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Kevin Hall: Supply and demand cannot explain volatility in oil pricing

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PAUL JAY, SENIOR EDITOR, TRNN: Welcome to The Real News Network. I’m Paul Jay in Washington. On Wednesday, 17 US senators called for a crackdown of regulatory authority on oil speculators, saying that speculation is driving up oil prices while supply and demand simply don’t justify the current price of gas. Now joining us is the McClatchy newspaper chain national economics correspondent, Kevin Hall, who’s been working on this story. So what have you found? Supply and demand versus speculation.

KEVIN HALL, NAT’L ECONOMICS CORRESPONDENT, MCCLATCHY: Well, it’s pretty clear that there’s been a divorce between the actual supply and demand fundamentals and what’s going on in the speculative markets. There’s a huge inflow of money, speculative money. It used to be, historically, that 30 percent of the market was speculators. They provided what’s called liquidity, a kind of grease, to find someone on the other end to hedge a bet. When you’re–what they’re trying to do is guard against fluctuations in price–the airlines, trucking companies, railroads. Today, that’s reversed. Today, 70 percent of the market is speculators and 30 percent are end-users. And you have also had a huge accumulation of what are called paper barrels, that there’s trading, you know, exponentially the difference between actual barrels and paper barrels. And it seems pretty evident to quite a few economists that there is more than just supply and demand fundamentals going on, but we haven’t been able to attack that from a government standpoint.

JAY: Now, the speculators, they say, well, you know, we may bet long, but someone else has to take our bet and bet short, so we’re really just betting against each other. What’s that got to do with the price of oil?

HALL: Well, I think that’s the fundamental question. In academic circles, some people will argue that, well, whether you have 10 million contracts or 100 million contracts, it’s the same at the end of the day: you’re finding a price between a buyer and a seller. But when you have so few barrels of oil taking delivery, it seems pretty clear to a lot of people that this is having an upward movement on prices–kind of a self-fulfilling prophecy. People are playing the commodities markets as if they’re in a stock market. A stock market, you’re making a bet on a company that you think is going to grow. In commodities, the futures market is designed to hedge against price fluctuations, and instead what’s happening is people are taking long positions, a large amount of money coming in, and saying, I think oil’s going to go up in price further down the road. So we drop down, we pick back up. But it’s kind of a long upward climb. What’s happened in the last week and a half or so, we had a $15 swing in price in one week at a point when US crude stocks and inventories were at six months highs. And then you had a $5–coupled with a $5 increase, now another $5 decrease. You have this massive volatility. And there’s ample evidence that we have plenty of supplies. There are no shortages. There’s excess production capacity around the world, and demand around the world is really weak. So it doesn’t add up to why we’re having all this price volatility.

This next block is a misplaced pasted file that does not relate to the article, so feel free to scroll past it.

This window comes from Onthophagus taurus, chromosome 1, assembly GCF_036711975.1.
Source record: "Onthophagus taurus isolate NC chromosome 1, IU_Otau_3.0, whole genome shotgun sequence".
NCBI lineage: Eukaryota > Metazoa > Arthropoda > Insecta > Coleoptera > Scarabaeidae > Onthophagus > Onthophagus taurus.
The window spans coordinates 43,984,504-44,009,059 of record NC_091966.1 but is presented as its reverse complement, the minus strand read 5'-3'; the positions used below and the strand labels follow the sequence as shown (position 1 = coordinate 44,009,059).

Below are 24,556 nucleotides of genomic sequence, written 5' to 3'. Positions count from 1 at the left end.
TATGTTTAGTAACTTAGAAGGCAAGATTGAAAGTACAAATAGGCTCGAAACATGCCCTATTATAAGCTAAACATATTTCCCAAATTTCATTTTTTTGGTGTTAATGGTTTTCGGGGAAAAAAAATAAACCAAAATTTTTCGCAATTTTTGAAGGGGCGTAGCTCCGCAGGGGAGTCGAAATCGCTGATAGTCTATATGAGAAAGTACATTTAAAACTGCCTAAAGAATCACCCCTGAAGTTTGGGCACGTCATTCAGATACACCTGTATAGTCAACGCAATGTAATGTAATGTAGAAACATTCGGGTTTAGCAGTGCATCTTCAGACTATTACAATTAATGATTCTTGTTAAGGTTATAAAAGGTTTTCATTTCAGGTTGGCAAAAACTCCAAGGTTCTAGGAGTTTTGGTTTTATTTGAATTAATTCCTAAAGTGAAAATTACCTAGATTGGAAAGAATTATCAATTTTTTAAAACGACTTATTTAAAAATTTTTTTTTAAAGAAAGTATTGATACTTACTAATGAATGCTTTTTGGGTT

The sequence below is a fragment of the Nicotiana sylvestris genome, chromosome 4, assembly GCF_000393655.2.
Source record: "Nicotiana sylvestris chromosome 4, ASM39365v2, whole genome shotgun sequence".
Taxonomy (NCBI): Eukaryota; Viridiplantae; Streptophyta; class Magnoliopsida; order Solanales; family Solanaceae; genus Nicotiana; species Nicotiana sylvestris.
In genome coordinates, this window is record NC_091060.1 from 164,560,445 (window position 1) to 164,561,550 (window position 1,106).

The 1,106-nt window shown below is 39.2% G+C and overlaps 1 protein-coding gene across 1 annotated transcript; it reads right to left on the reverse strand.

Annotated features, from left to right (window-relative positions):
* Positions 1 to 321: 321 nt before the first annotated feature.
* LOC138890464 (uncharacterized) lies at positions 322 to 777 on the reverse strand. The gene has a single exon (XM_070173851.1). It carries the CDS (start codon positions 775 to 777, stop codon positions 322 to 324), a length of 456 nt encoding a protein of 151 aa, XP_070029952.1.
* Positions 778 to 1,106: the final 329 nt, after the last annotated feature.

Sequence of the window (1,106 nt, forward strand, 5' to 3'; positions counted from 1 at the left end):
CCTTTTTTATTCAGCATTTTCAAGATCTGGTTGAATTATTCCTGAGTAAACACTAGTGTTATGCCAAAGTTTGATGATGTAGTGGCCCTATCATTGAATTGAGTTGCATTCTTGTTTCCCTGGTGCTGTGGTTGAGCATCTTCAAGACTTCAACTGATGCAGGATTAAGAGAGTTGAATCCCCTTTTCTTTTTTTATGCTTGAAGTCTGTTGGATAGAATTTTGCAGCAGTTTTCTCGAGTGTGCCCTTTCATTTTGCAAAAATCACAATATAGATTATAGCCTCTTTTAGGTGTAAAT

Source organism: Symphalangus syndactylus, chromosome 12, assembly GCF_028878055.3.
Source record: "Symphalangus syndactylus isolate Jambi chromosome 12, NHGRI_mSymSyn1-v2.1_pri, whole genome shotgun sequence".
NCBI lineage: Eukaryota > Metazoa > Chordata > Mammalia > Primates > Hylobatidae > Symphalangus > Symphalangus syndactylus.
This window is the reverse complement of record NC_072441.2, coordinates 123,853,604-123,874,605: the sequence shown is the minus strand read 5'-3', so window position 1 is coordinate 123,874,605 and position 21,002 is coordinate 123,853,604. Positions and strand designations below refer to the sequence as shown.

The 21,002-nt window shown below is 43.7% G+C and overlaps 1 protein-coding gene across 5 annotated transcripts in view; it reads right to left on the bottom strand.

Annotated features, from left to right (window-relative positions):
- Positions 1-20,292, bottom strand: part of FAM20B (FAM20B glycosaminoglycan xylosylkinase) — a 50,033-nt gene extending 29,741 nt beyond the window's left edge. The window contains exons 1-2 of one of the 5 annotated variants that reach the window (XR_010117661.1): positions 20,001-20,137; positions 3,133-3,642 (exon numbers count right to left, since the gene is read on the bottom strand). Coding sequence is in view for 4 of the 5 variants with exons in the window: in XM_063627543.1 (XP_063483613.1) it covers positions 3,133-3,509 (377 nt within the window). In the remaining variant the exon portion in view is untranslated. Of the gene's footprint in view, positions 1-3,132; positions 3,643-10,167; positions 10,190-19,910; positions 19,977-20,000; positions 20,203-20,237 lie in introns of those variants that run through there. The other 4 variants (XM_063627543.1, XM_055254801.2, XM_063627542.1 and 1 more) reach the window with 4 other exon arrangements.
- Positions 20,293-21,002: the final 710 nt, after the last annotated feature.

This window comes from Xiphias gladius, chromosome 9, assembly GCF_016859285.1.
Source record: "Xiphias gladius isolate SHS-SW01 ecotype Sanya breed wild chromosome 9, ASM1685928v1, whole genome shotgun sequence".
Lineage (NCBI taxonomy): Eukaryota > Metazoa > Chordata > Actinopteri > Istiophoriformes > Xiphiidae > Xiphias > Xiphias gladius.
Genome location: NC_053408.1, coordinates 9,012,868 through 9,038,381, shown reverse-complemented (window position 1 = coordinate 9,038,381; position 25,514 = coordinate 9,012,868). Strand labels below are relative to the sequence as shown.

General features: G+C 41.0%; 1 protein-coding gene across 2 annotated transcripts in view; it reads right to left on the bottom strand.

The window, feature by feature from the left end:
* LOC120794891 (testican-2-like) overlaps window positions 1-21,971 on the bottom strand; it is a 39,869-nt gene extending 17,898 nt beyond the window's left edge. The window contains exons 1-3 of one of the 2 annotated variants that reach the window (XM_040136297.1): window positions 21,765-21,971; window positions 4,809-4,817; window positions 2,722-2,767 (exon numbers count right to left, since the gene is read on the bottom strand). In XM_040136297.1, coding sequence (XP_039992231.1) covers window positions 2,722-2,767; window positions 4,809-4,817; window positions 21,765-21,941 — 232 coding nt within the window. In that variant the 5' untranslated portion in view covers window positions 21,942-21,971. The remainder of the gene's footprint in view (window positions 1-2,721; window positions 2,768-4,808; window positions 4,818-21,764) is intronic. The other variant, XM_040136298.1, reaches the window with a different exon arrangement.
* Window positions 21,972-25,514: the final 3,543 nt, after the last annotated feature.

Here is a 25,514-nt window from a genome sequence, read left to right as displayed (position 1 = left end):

JAY: Now, what about the argument that China and India are buying up so much more oil that that’s driving up the prices?

HALL: Well, it would be the tail wagging the dog. In many ways, they are big new consumers of oil, but their percentages compared to the United States and Europe are much smaller, and the US continues to consume roughly a quarter of the world’s oil. We produce half of our own oil. The other 41 percent we get from Mexico, Canada, and Venezuela. So you can see that we don’t have supply problems in the United States. Now, it’s a globally set price traded on the futures markets, but I think you can make a strong argument that we’re not anywhere near having oil shortages, and in fact for the first time in quite some time, for two consecutive years, the United States has increased production.